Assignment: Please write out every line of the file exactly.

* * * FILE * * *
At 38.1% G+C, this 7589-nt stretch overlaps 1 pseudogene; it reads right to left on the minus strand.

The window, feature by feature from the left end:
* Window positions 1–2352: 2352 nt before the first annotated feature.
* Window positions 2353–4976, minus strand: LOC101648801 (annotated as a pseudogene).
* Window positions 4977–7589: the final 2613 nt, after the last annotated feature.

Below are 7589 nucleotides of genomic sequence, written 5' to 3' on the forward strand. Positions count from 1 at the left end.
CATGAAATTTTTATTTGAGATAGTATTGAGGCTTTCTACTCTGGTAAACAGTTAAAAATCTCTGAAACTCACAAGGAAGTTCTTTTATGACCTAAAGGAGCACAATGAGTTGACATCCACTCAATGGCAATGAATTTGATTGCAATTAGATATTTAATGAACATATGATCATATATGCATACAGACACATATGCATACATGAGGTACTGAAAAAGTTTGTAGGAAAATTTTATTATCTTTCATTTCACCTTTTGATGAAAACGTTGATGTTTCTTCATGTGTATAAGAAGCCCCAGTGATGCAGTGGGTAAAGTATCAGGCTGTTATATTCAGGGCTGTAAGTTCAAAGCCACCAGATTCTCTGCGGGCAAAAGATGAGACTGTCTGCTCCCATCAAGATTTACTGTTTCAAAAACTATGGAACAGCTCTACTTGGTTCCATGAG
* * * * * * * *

At 38.1% G+C, this 7589-nt stretch overlaps 1 pseudogene; it reads right to left on the minus strand.

The window, feature by feature from the left end:
* Window positions 1–2352: 2352 nt before the first annotated feature.
* Window positions 2353–4976, minus strand: LOC101648801 (annotated as a pseudogene).
* Window positions 4977–7589: the final 2613 nt, after the last annotated feature.

Below are 7589 nucleotides of genomic sequence, written 5' to 3' on the forward strand. Positions count from 1 at the left end.
CATGAAATTTTTATTTGAGATAGTATTGAGGCTTTCTACTCTGGTAAACAGTTAAAAATCTCTGAAACTCACAAGGAAGTTCTTTTATGACCTAAAGGAGCACAATGAGTTGACATCCACTCAATGGCAATGAATTTGATTGCAATTAGATATTTAATGAACATATGATCATATATGCATACAGACACATATGCATACATGAGGTACTGAAAAAGTTTGTAGGAAAATTTTATTATCTTTCATTTCACCTTTTGATGAAAACGTTGATGTTTCTTCATGTGTATAAGAAGCCCCAGTGATGCAGTGGGTAAAGTATCAGGCTGTTATATTCAGGGCTGTAAGTTCAAAGCCACCAGATTCTCTGCGGGCAAAAGATGAGACTGTCTGCTCCCATCAAGATTTACTGTTTCAAAAACTATGGAACAGCTCTACTTGGTTCCATGAG